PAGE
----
3.4.1: Use Theorem 3.9 or Algorithm 3.3 to construct an approximating poly...
 3.4.2: Use Theorem 3.9 or Algorithm 3.3 to construct an approximating poly...
 3.4.3: The data in Exercise 1 were generated using the following functions...
 3.4.4: The data in Exercise 2 were generated using the following functions...
 3.4.5: a. Use the following values and fivedigit rounding arithmetic to c...
 3.4.6: Let f (x) = 3xex e2x . a. Approximate f (1.03) by the Hermite inter...
 3.4.7: Use the error formula and Maple to find a bound for the errors in t...
 3.4.8: Use the error formula and Maple to find a bound for the errors in t...
 3.4.9: The following table lists data for the function described by f (x) ...
 3.4.10: A car traveling along a straight road is clocked at a number of poi...
 3.4.11: a. Show that H2n+1(x) is the unique polynomial of least degree agre...
 3.4.12: Let z0 = x0, z1 = x0, z2 = x1, and z3 = x1. Form the following divi...
Solutions for Chapter 3.4: Hermite Interpolation
Full solutions for Numerical Analysis  9th Edition
ISBN: 9780538733519
Solutions for Chapter 3.4: Hermite Interpolation
Get Full SolutionsThis textbook survival guide was created for the textbook: Numerical Analysis, edition: 9. Numerical Analysis was written by and is associated to the ISBN: 9780538733519. Chapter 3.4: Hermite Interpolation includes 12 full stepbystep solutions. This expansive textbook survival guide covers the following chapters and their solutions. Since 12 problems in chapter 3.4: Hermite Interpolation have been answered, more than 16069 students have viewed full stepbystep solutions from this chapter.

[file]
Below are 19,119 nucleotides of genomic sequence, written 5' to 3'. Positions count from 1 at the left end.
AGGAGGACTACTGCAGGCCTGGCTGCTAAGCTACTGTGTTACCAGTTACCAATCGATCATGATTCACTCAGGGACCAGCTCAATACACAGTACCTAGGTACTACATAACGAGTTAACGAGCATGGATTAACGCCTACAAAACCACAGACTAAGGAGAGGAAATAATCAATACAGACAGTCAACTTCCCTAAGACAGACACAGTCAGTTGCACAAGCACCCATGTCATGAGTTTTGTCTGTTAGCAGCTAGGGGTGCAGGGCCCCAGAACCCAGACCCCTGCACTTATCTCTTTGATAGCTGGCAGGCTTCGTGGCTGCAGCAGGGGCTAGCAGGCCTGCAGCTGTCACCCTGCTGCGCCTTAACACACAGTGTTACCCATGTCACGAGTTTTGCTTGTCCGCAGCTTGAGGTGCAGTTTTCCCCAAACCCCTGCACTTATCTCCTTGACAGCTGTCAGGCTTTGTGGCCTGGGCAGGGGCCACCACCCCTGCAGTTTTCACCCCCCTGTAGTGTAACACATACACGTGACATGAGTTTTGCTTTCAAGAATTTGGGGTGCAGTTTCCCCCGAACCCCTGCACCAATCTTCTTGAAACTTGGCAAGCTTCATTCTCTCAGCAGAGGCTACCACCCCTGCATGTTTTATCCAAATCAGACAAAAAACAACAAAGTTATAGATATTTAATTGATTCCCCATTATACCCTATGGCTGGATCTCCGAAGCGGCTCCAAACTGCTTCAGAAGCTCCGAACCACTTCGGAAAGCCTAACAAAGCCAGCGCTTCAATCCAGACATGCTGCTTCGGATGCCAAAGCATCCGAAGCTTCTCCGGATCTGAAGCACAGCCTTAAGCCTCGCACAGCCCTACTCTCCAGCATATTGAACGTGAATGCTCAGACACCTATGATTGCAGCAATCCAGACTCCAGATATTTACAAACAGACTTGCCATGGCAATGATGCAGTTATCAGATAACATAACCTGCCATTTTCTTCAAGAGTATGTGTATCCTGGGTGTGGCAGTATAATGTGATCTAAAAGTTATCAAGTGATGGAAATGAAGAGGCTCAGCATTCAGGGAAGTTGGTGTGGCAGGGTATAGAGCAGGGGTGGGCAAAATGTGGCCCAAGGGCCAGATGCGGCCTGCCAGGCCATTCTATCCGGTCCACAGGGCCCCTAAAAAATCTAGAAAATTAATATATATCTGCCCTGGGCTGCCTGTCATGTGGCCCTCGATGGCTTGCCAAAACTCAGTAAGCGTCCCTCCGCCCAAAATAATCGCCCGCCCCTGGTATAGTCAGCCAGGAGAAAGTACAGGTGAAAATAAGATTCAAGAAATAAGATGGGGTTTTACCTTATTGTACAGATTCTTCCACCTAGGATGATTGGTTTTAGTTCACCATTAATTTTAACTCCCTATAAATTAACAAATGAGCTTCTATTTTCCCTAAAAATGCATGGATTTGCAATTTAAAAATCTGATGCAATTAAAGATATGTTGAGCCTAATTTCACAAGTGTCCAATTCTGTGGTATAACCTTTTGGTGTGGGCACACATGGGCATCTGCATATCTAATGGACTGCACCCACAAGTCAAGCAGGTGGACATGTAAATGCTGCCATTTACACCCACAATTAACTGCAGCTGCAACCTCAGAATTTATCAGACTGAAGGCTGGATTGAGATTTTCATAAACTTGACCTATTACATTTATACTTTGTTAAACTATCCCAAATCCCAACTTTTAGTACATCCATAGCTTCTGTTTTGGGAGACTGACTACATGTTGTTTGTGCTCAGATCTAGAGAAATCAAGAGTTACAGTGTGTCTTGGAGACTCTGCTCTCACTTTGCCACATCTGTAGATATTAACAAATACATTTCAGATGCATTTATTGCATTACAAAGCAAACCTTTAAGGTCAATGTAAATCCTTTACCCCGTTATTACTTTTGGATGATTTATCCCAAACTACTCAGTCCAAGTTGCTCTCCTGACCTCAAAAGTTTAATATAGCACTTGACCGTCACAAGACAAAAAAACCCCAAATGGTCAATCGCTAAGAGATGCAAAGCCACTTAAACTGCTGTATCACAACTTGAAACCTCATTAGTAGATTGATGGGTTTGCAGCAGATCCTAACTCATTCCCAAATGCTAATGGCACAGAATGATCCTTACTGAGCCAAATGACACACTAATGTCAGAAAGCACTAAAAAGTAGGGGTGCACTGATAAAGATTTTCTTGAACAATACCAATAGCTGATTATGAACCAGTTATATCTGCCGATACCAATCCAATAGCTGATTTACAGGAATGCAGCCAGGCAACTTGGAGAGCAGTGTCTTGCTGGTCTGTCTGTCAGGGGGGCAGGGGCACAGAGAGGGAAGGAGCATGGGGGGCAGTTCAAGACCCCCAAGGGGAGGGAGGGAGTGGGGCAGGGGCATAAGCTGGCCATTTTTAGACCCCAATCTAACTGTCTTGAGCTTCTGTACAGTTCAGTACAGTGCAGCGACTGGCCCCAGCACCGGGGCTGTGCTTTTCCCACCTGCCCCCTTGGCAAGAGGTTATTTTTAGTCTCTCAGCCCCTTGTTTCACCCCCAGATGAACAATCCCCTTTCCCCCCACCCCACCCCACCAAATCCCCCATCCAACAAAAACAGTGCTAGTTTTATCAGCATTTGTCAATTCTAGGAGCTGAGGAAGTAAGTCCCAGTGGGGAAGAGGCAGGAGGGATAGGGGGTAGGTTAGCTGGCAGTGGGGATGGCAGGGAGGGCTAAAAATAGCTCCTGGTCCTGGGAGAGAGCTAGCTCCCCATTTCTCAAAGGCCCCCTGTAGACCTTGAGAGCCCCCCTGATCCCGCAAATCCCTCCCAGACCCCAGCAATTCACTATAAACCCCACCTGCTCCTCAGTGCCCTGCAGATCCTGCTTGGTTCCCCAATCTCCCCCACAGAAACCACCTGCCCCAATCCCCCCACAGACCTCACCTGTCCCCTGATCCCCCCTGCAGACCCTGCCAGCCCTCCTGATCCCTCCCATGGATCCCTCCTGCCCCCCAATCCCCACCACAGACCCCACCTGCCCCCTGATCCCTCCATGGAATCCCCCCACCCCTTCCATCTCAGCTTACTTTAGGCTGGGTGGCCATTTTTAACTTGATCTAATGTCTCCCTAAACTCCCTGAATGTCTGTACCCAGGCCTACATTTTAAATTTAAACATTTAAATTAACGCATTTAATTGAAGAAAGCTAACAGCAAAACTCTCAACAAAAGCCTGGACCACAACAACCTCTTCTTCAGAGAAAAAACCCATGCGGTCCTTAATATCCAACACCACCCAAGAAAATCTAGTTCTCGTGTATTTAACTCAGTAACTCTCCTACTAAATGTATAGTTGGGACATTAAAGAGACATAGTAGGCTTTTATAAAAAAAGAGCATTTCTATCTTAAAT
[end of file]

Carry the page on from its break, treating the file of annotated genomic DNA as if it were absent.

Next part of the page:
Conjugate Gradient Method.
A sequence of steps (end of Chapter 9) to solve positive definite Ax = b by minimizing !x T Ax  x Tb over growing Krylov subspaces.

Cross product u xv in R3:
Vector perpendicular to u and v, length Ilullllvlll sin el = area of parallelogram, u x v = "determinant" of [i j k; UI U2 U3; VI V2 V3].

Cyclic shift
S. Permutation with S21 = 1, S32 = 1, ... , finally SIn = 1. Its eigenvalues are the nth roots e2lrik/n of 1; eigenvectors are columns of the Fourier matrix F.

Diagonalization
A = S1 AS. A = eigenvalue matrix and S = eigenvector matrix of A. A must have n independent eigenvectors to make S invertible. All Ak = SA k SI.

Four Fundamental Subspaces C (A), N (A), C (AT), N (AT).
Use AT for complex A.

Fourier matrix F.
Entries Fjk = e21Cijk/n give orthogonal columns FT F = nI. Then y = Fe is the (inverse) Discrete Fourier Transform Y j = L cke21Cijk/n.

Full column rank r = n.
Independent columns, N(A) = {O}, no free variables.

Hermitian matrix A H = AT = A.
Complex analog a j i = aU of a symmetric matrix.

Kirchhoff's Laws.
Current Law: net current (in minus out) is zero at each node. Voltage Law: Potential differences (voltage drops) add to zero around any closed loop.

Krylov subspace Kj(A, b).
The subspace spanned by b, Ab, ... , AjIb. Numerical methods approximate A I b by x j with residual b  Ax j in this subspace. A good basis for K j requires only multiplication by A at each step.

Linearly dependent VI, ... , Vn.
A combination other than all Ci = 0 gives L Ci Vi = O.

Lucas numbers
Ln = 2,J, 3, 4, ... satisfy Ln = L n l +Ln 2 = A1 +A~, with AI, A2 = (1 ± /5)/2 from the Fibonacci matrix U~]' Compare Lo = 2 with Fo = O.

Plane (or hyperplane) in Rn.
Vectors x with aT x = O. Plane is perpendicular to a =1= O.

Polar decomposition A = Q H.
Orthogonal Q times positive (semi)definite H.

Projection p = a(aTblaTa) onto the line through a.
P = aaT laTa has rank l.

Right inverse A+.
If A has full row rank m, then A+ = AT(AAT)l has AA+ = 1m.

Row picture of Ax = b.
Each equation gives a plane in Rn; the planes intersect at x.

Row space C (AT) = all combinations of rows of A.
Column vectors by convention.

Special solutions to As = O.
One free variable is Si = 1, other free variables = o.

Sum V + W of subs paces.
Space of all (v in V) + (w in W). Direct sum: V n W = to}.